I’d recommend keeping it light, commenting or asking a question about something that’s easily observed, like a piece of clothing or something in the environment you share. If they’re responsive, you can have a bit of pleasant banter. Asking someone, “Are you local?” or “Do you live here?” and if they do, asking for a recommendation of something – a good coffee shop or place to get a gift for someone back home – is another way to learn something about the other person without getting overly personal.

Just like the question “How are you?” might be received differently depending on what culture you’d in, so might trying to get past trivial small talk topics when you’re talking to a stranger. So much depends on context and timing. My suggestion for your consideration is to release any pressure or expectation you might put on an interaction and just let it be light.

I find myself going back to something I shared a few episodes ago about the different types of relationships we have in our lives – they’re either for a reason, a season, or a lifetime. Sometimes that might be a continuum – a person starts out being in your life for a reason, which becomes a season, which becomes a lifetime. Other times, they might stay in one category and never move. I’d assume that conversations with random strangers would be in the “reason” category. We’re chatting for the sole purpose of connecting with another human being, just for the enjoyment of hearing a snippet of their story. There could be times when we find ourselves clicking with another person and the snippet becomes a saga – but I don’t start out with the intention that I want to know their life story. That happens naturally if we make a meaningful connection first.


My call to action for you, Anubhav, and anyone else who want to have more interactions with new people and make more friends, is to set the intention to be open for chit-chat anytime, anywhere. Be an observer of the people around you, and if you see something that catches your eye and they seem like they might be receptive, test the waters. Tell them how much you like their shoes or computer bag. See if they give you anything to work with for follow-up questions.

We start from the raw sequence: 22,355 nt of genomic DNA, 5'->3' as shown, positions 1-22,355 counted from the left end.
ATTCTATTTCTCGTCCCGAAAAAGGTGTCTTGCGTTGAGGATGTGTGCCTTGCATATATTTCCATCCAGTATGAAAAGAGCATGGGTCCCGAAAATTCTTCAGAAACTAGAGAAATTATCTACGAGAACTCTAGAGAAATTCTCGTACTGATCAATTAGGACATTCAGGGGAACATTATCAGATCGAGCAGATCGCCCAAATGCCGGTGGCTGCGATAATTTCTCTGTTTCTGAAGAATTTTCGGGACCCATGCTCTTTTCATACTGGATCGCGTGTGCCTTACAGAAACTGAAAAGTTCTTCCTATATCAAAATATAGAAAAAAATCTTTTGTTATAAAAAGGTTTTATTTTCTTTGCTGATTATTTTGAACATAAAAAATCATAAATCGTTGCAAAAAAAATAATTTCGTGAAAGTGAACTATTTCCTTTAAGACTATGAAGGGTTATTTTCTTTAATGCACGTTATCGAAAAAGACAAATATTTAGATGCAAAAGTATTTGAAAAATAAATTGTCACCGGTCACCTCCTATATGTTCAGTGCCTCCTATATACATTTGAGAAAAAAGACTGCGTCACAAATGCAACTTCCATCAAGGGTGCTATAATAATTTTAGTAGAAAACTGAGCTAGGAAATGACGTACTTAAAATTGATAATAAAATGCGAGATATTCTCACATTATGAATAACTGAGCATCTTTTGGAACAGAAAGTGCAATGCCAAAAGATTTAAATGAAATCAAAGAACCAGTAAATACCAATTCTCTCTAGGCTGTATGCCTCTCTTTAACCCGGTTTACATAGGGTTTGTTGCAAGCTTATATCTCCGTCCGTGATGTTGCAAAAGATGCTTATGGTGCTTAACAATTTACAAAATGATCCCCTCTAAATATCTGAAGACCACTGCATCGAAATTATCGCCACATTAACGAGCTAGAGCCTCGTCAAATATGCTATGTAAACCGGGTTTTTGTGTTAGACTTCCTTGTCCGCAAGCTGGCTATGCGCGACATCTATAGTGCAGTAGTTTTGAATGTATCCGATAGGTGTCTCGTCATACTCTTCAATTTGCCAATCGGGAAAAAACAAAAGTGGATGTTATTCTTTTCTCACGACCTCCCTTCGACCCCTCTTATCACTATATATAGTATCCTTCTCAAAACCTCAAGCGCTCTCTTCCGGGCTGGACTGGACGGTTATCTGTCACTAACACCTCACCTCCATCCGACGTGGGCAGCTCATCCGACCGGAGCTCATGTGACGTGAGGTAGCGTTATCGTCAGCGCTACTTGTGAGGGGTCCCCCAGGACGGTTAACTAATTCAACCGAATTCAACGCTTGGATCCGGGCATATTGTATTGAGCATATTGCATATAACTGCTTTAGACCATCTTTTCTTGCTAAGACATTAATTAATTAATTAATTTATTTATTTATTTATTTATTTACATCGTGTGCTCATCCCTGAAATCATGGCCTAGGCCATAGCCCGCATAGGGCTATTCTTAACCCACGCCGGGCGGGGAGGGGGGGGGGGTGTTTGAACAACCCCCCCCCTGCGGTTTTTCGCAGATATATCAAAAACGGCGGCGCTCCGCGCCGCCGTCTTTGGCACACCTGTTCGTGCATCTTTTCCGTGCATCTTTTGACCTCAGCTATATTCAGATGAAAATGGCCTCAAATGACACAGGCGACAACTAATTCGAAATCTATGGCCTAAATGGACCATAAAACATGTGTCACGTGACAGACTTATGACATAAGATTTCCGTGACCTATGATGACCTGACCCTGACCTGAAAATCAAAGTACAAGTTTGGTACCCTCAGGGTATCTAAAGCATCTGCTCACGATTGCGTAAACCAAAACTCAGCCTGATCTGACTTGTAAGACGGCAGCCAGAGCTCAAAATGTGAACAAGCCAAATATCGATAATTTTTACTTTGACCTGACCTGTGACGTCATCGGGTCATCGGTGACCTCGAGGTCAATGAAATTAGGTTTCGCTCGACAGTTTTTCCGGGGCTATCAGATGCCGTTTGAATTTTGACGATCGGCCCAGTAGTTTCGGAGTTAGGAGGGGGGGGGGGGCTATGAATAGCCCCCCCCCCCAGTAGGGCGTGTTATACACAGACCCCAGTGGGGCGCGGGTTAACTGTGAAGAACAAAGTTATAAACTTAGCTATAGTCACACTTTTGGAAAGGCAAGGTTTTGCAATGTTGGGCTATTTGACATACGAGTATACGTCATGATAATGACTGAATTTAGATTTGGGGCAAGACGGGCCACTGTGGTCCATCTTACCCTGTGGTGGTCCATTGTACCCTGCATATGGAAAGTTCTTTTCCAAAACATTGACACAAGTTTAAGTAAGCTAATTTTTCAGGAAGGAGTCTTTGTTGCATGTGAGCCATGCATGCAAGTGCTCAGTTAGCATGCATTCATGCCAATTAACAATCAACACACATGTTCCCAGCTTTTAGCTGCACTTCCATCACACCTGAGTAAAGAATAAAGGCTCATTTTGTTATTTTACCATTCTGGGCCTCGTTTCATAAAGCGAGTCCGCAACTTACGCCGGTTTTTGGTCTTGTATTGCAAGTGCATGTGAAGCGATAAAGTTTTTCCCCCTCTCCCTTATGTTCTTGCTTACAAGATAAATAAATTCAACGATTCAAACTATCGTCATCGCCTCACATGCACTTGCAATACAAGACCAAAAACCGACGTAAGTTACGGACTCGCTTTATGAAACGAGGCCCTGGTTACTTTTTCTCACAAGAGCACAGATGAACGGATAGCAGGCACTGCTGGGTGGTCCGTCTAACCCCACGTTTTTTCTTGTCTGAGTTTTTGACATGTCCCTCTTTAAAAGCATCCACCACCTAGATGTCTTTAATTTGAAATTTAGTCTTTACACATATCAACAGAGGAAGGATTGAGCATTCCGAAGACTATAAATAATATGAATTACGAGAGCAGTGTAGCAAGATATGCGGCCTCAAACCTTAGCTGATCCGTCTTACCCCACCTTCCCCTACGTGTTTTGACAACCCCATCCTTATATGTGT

And release any expectations that the conversation will develop into anything more. Just by being interested in another person, you’re giving them a huge gift! We all want to be interesting to others, but one of the ways we become interesting is to be interested in them first.

And if someone rebuffs your attempts at conversation, it’s okay. It’s not about you. They might just be preoccupied or tired or not feeling very talkative. I know I’ve felt that way at times when someone’s tried to talk to me. I do my best to rally, but I don’t always have it in me. And it’s not about them; it’s about me and my energy and openness. Most people appreciate compliments and questions that allow them to help someone else. Those are usually safe ways to initiate an interaction that might end up being a richer conversation than you’d imagined!

If you’d like your communication question addressed in a future episode, you’ll find the Submit a Question form on And did you know I offer facilitation and interpersonal communications coaching services? If you want to learn more, send me a quick email at Contacting me doesn’t obligate you to anything, it just gets us connected so we can have a conversation about what you’re looking for and if we’re a good fit for one another. Please be in touch if I can be of service.

And I hope you’ll share this episode with any friends, family members or colleagues that you think might find it interesting. I also appreciate your reviews and ratings on whatever platform you find this podcast. And please, subscribe and come back for future episodes! Be part of the movement to bring more courageous communication into the world.

This is Beth Buelow, and you’ve been listening to How Can I Say This. Our podcast producer is Paul Messing, and our theme music is by Brett Anderson. Thank you so much for joining me today, and I invite you to take what you’ve learned here and use it to speak up, speak out, and speak courageously.